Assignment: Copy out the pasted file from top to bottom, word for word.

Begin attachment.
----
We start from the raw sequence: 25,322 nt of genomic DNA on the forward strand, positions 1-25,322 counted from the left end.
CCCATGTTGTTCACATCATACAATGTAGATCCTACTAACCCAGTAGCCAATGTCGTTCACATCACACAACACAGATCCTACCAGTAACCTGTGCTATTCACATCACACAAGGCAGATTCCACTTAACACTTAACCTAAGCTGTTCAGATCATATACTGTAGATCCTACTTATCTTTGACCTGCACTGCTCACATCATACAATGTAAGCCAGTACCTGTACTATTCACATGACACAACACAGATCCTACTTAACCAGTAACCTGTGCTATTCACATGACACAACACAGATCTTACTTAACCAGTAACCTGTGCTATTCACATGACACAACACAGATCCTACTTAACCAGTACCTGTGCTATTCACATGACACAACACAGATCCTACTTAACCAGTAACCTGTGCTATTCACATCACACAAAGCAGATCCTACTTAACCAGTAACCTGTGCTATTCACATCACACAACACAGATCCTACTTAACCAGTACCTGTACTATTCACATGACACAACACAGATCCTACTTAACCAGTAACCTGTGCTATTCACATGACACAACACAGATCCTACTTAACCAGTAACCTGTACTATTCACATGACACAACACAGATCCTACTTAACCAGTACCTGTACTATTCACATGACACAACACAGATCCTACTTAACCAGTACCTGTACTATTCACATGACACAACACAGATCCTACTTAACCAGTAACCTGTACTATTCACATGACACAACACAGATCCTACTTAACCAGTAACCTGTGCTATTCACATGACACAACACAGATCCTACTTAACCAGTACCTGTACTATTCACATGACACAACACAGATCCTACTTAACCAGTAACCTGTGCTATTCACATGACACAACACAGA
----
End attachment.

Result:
We start from the raw sequence: 25,322 nt of genomic DNA on the forward strand, positions 1-25,322 counted from the left end.
CCCATGTTGTTCACATCATACAATGTAGATCCTACTAACCCAGTAGCCAATGTCGTTCACATCACACAACACAGATCCTACCAGTAACCTGTGCTATTCACATCACACAAGGCAGATTCCACTTAACACTTAACCTAAGCTGTTCAGATCATATACTGTAGATCCTACTTATCTTTGACCTGCACTGCTCACATCATACAATGTAAGCCAGTACCTGTACTATTCACATGACACAACACAGATCCTACTTAACCAGTAACCTGTGCTATTCACATGACACAACACAGATCTTACTTAACCAGTAACCTGTGCTATTCACATGACACAACACAGATCCTACTTAACCAGTACCTGTGCTATTCACATGACACAACACAGATCCTACTTAACCAGTAACCTGTGCTATTCACATCACACAAAGCAGATCCTACTTAACCAGTAACCTGTGCTATTCACATCACACAACACAGATCCTACTTAACCAGTACCTGTACTATTCACATGACACAACACAGATCCTACTTAACCAGTAACCTGTGCTATTCACATGACACAACACAGATCCTACTTAACCAGTAACCTGTACTATTCACATGACACAACACAGATCCTACTTAACCAGTACCTGTACTATTCACATGACACAACACAGATCCTACTTAACCAGTACCTGTACTATTCACATGACACAACACAGATCCTACTTAACCAGTAACCTGTACTATTCACATGACACAACACAGATCCTACTTAACCAGTAACCTGTGCTATTCACATGACACAACACAGATCCTACTTAACCAGTACCTGTACTATTCACATGACACAACACAGATCCTACTTAACCAGTAACCTGTGCTATTCACATGACACAACACAGA